Kapelebyong, Uganda – Rose Amulen struggled to find meaning in her life before she started working.
The ‘Teso Youth and Women’s Livelihoods Programme’ was created to improve the lives of people through training in climate-resilient agricultural practices, livestock support, advocacy, and village savings and loans associations, to enable the communities to increase their production, diversify their diets, and raise their income levels.
“I was just sitting at home, with no way to make money,” she said. “. When Self Help Africa came, I learned skills in making Mandazi (African Donuts). Now my plan is easy,: I want to own a big bakery”.
Kapelebyong, in Uganda’s Eastern region, is one of the country’s poorest districts. Between 2003 and 2008, insecurity in northern Uganda saw around 80,000 people forced to leave their homes and belongings behind in search of safety; many remained internally displaced for a decade. But conditions remained hard: extreme weather events, such as droughts, made it hard for many to grow enough nutritious food to feed their families and produce income. Communities in this area became even more vulnerable to climate shocks. As a result, poverty levels increased, leaving thousands of households to live on less than 1 dollar a day.
Mathew and Charole are also seeing the benefits of having spent time upskilling their knowledge and skills in farming and gender empowerment, together as a couple. “Before, a woman could not have a hen or a goat, but when we were trained as a family, you should work with your husband and plan for your future, that is when I experienced a greater change within my family” says Charole.
Rose, Mathew, and Charole are among 1,000 participants of the ‘Teso Youth and Women’s Livelihood Programme’, whose lives completely changed after gaining specific skills and knowledge to grow their business and increase their income.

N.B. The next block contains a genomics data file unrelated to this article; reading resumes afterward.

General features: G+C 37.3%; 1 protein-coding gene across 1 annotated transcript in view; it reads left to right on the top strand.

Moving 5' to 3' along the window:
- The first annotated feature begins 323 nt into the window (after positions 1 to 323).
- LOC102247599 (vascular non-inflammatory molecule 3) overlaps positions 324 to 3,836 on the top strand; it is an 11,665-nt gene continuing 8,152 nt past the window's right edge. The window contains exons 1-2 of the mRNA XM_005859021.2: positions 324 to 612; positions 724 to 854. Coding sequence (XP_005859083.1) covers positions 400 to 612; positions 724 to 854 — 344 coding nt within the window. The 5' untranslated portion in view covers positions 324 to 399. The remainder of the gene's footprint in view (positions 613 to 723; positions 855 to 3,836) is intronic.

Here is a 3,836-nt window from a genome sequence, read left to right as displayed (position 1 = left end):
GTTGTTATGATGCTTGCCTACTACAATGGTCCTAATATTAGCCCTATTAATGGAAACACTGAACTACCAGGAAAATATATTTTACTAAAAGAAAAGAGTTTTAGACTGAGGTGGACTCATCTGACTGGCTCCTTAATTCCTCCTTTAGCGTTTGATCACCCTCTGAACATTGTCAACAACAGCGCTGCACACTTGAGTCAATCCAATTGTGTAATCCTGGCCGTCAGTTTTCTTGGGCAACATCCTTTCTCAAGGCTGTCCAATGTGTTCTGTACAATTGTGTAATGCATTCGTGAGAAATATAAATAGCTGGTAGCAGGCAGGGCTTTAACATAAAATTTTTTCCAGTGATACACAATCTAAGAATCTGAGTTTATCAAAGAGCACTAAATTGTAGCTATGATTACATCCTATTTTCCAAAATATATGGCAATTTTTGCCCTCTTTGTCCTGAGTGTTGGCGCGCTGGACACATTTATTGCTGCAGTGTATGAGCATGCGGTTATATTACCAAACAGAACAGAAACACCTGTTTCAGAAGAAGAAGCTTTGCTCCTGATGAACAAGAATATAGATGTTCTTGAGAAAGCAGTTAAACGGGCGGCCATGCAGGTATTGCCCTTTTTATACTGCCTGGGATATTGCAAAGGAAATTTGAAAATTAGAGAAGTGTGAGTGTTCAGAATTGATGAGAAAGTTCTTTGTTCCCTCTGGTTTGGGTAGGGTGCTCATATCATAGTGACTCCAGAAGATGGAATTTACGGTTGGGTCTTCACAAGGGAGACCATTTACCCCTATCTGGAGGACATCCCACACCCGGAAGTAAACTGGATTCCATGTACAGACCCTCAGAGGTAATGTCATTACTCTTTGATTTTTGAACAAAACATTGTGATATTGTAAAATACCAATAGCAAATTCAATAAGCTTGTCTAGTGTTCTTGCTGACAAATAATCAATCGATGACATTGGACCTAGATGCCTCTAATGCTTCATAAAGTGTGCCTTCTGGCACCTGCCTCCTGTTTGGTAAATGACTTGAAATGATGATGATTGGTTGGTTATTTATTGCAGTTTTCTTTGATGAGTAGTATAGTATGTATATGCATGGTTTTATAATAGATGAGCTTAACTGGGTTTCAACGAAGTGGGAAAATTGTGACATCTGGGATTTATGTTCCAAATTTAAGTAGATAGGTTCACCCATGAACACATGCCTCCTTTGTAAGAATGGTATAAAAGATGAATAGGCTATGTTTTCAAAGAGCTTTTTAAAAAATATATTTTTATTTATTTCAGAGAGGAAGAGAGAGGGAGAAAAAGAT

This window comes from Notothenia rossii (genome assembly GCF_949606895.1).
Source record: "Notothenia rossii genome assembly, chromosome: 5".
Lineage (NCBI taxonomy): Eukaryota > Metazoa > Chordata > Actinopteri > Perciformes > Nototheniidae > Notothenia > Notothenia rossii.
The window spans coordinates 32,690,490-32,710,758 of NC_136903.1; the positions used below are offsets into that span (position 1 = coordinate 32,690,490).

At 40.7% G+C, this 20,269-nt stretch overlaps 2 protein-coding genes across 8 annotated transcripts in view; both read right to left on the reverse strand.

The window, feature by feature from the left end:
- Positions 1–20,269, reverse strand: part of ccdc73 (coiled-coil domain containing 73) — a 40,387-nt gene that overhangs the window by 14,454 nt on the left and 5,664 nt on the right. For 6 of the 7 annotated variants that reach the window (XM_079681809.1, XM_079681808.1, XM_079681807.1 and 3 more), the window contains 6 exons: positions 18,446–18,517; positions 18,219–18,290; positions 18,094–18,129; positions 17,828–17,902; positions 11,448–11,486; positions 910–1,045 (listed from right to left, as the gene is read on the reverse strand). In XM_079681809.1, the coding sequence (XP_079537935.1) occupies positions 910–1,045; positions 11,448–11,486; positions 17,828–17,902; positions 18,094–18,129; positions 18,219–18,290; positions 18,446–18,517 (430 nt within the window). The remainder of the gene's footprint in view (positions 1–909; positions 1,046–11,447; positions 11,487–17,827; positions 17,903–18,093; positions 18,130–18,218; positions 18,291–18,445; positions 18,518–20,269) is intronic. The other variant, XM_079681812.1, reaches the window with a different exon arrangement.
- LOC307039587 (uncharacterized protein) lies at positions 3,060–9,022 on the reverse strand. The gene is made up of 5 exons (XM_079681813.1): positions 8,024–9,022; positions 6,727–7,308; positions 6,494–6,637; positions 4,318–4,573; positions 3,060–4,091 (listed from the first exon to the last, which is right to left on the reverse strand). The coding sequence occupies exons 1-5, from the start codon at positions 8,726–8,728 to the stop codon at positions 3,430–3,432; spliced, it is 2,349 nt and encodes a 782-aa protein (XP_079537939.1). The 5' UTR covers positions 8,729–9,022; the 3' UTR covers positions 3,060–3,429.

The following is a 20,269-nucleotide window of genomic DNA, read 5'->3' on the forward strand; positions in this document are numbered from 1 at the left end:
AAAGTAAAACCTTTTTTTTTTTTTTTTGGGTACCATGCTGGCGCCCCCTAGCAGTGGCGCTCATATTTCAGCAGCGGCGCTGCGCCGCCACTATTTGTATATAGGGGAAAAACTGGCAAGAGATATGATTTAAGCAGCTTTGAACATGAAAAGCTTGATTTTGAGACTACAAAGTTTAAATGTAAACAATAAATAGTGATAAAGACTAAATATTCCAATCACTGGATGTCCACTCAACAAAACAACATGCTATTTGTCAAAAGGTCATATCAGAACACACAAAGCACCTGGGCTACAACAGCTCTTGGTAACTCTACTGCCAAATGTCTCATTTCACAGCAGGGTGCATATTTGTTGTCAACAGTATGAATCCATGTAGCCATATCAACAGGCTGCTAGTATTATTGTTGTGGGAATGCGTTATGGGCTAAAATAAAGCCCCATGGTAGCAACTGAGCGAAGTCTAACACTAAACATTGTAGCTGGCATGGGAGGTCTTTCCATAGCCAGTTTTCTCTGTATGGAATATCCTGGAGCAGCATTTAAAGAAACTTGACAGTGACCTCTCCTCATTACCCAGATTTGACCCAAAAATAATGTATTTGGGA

Self Help Africa, with funding from UK Aid, is supporting women, young people, and people with disabilities in Kapelebyong county, by offering:
- Skills and knowledge training for women, young people, and people with disabilities in activities, including craft making and baking.
- Supporting village loans and savings associations.
- Providing drought-tolerant groundnut, green gram seeds, and cassava cuttings, as well as training in commercial agriculture, boosting women and young people’s income.
- Farmers and community members were given fast maturing poultry and sheep to rear.
- Advocacy – the project’s advocacy committees have been instrumental in promoting sanitation and hygiene, holding leaders accountable, reducing gender-based violence and early marriages.
Self Help Africa delivered training to 19 youth groups, 19 women’s groups and two groups of people living with disabilities (with crossover between groups). An additional 5,000 people of all ages were targeted.
Through this three-year project, household income increased, 850 households increased their production of crops and livestock, 750 households improved their dietary lives, and an overall increase in decision-making power for women and young people was observed.